German Web Hosting Provider Plans Significant U.S. Expansion

 
 
By Jim Louderback  |  Posted 2005-10-27 Email Print this article Print
 
 
 
 
 
 
 

1&1 plans significant expansion over the next 18 months in both the United States and around the world, with its goal to be in the top 5 of Web hosting and domain registrars in the U.S. in two years.

KARLSRUHE, Germany—International Web hosting provider 1&1, based here, plans significant expansion over the next 18 months in both the United States and around the world. In less than two years, 1&1 has vaulted into the top 10 of Web hosting and domain registrars in the United States. But according to CEO Andreas Gauger, in a series of wide-ranging discussions held here, he wants more. Much more. "In the UK were No. 2, and soon well be No. 1. We wont get to No. 1 in the U.S. soon, but I want to be in the top five in two years," Gauger said. His two-year goal would require doubling 1&1s current customer base of around 250,000 to a half-million.
1&1 has built its success on three key pillars: network and customer-service automation, offering free home-grown Web development and software tools, and its own customized Linux distro that allows the company to pack upward of 25,000 customers on a single machine—compared with an industry standard of around 5,000. This translates into an ability to offer extremely low prices and an abundance of features and still make money.
1&1 offers a lot more than basic domain registration packages. Click here to read PC Magazines review of 1&1s Professional eShop. The Linux distro has evolved over 10 years, combining some from Red Hat, some from Debian and a little bit from SuSE too. "Microsoft .Net never worked," Gauger explains, although new versions are closer to Apaches carrying capacity. The company employs a small army of Linux developers in its Karlsruhe headquarters, many drawn from the Technology University across town. To keep pushing the market, Gauger plans on adding even more features to 1&1s basic hosting package. The company has just finished a three-year in-house development project that delivered a CSS-based framework that makes it easy to deploy new capabilities for its small and midsized customers. "To keep market leadership we will invest in features that only someone with a big company can afford."
Those features include traffic reporting tools, spam filtering and virus protection, a PDF-to-Web converter, and more. The site development engine features Web templates from top designers in Europe, and a new e-commerce capability that lets premium customers quickly set up shop on the Web. An expanded Web shop will be out later this year, integrated into the rest of the software. 1&1 is embracing software as a service as well. The company plans on offering everything a small business needs to operate on the Web, including accounting, HR and other back-office functions. "Some stuff we will do on our own," Gauger explains, and others will come from partnerships. The company does not yet offer blogging tools, although those are due in the first quarter of 2006. The company explored buying popular blog company Six Apart, but in the end decided to build the capabilities in-house. "We wanted integration into the rest of the systems," explains Gauger, as the reason why he backed away from the deal. Acquisitions arent out of the question, though, when it comes to gaining market share in the United States. The company was rebuffed, however, by one of its biggest competitors in the United States: "Go Daddy wouldnt sell to us," Gauger laments, "and now hes trying to buy us." Next Page: 1&1 is not for sale.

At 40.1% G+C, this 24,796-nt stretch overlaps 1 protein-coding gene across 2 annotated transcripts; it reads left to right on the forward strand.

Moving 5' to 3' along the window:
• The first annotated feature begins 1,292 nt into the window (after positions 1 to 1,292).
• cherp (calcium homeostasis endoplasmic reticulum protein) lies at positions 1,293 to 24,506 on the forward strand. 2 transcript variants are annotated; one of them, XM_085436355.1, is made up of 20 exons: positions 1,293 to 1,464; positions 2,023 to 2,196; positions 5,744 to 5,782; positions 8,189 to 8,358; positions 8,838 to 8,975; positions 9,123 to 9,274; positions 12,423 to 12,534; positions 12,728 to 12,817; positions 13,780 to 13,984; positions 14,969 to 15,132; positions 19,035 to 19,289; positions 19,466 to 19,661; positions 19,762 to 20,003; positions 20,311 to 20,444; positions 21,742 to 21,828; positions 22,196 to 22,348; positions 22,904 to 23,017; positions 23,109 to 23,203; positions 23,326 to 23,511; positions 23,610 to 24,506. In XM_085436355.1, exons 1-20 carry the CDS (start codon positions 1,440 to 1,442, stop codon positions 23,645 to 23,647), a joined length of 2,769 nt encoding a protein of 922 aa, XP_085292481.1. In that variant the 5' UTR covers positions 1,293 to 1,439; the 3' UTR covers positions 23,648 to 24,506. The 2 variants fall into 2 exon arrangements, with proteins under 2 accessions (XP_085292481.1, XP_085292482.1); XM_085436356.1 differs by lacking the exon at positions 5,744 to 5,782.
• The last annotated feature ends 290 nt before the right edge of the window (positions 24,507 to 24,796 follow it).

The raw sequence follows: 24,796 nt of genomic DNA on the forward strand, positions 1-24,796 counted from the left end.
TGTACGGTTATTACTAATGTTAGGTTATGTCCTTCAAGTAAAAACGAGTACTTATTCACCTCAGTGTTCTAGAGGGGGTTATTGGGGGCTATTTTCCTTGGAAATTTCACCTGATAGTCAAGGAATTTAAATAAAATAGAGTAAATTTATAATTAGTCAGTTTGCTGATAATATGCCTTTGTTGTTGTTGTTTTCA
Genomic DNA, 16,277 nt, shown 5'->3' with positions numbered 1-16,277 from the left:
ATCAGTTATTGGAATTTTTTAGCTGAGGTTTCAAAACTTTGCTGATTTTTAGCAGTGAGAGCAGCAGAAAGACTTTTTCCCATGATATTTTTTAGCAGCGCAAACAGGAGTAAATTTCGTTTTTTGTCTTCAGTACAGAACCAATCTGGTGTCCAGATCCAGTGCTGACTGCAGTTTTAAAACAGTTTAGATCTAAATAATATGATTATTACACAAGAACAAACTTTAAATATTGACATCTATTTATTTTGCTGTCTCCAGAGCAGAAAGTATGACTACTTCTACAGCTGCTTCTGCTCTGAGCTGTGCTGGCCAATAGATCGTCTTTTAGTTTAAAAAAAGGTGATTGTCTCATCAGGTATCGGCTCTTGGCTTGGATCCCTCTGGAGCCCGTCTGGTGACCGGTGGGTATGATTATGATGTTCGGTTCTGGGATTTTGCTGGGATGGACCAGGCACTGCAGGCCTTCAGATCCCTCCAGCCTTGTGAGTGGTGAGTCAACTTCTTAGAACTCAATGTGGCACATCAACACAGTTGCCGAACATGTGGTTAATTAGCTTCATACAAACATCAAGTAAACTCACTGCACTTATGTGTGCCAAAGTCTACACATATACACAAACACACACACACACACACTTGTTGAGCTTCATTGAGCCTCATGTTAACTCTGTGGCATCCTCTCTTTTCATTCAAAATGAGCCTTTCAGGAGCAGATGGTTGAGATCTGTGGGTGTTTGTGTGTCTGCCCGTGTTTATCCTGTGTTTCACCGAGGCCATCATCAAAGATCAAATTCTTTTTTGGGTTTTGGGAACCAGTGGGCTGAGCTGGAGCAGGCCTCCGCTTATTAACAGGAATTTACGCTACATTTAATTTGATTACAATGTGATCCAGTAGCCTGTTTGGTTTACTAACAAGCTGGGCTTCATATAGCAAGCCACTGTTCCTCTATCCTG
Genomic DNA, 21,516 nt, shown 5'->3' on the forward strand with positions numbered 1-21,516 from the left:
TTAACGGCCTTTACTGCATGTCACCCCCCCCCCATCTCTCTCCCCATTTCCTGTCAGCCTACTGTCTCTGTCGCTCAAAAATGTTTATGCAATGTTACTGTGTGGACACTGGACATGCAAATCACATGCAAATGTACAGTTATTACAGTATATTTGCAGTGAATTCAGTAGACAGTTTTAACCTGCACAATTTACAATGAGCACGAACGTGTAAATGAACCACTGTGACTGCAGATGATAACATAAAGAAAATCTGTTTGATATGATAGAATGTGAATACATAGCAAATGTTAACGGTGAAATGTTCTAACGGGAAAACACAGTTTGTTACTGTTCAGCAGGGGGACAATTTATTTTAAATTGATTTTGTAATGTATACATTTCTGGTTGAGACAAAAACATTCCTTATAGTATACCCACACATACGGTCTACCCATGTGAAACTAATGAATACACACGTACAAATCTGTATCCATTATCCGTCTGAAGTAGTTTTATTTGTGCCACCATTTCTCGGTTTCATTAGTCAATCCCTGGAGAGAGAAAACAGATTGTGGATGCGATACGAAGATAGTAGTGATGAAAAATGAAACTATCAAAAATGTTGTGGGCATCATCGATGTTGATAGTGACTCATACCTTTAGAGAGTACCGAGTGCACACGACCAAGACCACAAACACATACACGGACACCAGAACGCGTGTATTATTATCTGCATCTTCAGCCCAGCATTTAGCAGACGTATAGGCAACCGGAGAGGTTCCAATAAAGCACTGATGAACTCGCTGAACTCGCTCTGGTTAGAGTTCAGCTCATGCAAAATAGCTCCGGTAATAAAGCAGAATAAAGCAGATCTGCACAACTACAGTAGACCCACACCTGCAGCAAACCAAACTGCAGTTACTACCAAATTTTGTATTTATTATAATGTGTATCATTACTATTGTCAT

With more than 20 years experience in consulting, technology, computers and media, Jim Louderback has pioneered many significant new innovations.

While building computer systems for Fortune 100 companies in the '80s, Jim developed innovative client-server computing models, implementing some of the first successful LAN-based client-server systems. He also created a highly successful iterative development methodology uniquely suited to this new systems architecture.

As Lab Director at PC Week, Jim developed and refined the product review as an essential news story. He expanded the lab to California, and created significant competitive advantage for the leading IT weekly.

When he became editor-in-chief of Windows Sources in 1995, he inherited a magazine teetering on the brink of failure. In six short months, he turned the publication into a money-maker, by refocusing it entirely on the new Windows 95. Newsstand sales tripled, and his magazine won industry awards for excellence of design and content.

In 1997, Jim launched TechTV's content, creating and nurturing a highly successful mix of help, product information, news and entertainment. He appeared in numerous segments on the network, and hosted the enormously popular Fresh Gear show for three years.

In 1999, he developed the 'Best of CES' awards program in partnership with CEA, the parent company of the CES trade show. This innovative program, where new products were judged directly on the trade show floor, was a resounding success, and continues today.

In 2000, Jim began developing, a daily, live, 8 hour TechTV news program called TechLive. Called 'the CNBC of Technology,' TechLive delivered a daily day-long dose of market news, product information, technology reporting and CEO interviews. After its highly successful launch in April of 2001, Jim managed the entire organization, along with setting editorial direction for the balance of TechTV.

In the summer or 2002, Jim joined Ziff Davis Media to be Editor-In-Chief and Vice President of Media Properties, including ExtremeTech.com, Microsoft Watch, and the websites for PC Magazine, eWeek and ZDM's gaming publications.

 
 
 
 
 
 
 

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